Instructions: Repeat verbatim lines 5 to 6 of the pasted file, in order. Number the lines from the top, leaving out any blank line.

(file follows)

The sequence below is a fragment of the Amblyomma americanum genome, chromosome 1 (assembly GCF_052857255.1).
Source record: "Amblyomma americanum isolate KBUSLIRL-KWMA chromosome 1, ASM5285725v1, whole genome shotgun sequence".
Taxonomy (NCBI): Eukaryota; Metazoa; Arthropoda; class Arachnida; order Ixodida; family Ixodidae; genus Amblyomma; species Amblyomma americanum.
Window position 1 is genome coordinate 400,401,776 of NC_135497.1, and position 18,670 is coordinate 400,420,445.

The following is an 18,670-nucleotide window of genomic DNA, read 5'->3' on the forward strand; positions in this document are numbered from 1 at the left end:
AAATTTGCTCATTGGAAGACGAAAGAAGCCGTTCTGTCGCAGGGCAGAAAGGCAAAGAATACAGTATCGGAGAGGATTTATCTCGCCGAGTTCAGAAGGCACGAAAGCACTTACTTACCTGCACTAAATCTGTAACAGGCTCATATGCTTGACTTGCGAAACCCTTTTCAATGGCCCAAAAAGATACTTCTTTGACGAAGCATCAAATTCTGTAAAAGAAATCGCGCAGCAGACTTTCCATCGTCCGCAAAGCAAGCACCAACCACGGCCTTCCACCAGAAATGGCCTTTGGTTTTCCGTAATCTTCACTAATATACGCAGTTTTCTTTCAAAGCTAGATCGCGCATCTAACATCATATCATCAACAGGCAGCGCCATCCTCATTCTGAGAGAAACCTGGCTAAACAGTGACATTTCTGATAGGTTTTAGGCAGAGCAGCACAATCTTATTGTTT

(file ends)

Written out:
The following is an 18,670-nucleotide window of genomic DNA, read 5'->3' on the forward strand; positions in this document are numbered from 1 at the left end:
AAATTTGCTCATTGGAAGACGAAAGAAGCCGTTCTGTCGCAGGGCAGAAAGGCAAAGAATACAGTATCGGAGAGGATTTATCTCGCCGAGTTCAGAAGGCACGAAAGCACTTACTTACCTGCACTAAATCTGTAACAGGCTCATATGCTTGACTTGCGAAACCCTTTTCAATGGCCCAAAAAGATACTTCTTTGACGAAGCATCAAATTCTGTAAAAGAAATCGCGCAGCAGACTTTCCATCGTCCGCAAAGCAAGCACCAACCACGGCCTTCCACCAGAAATGGCCTTTGGTTTTCCGTAATCTTCACTAATATACGCAGTTTTCTTTCAAAGCTAGATCGCGCATCTAACATCATATCATCAACAGGCAGCGCCATCCTCATTCTGAGAGAAACCTGGCTAAACAGTGACATTTCTGATAGGTTTTAGGCAGAGCAGCACAATCTTATTGTTT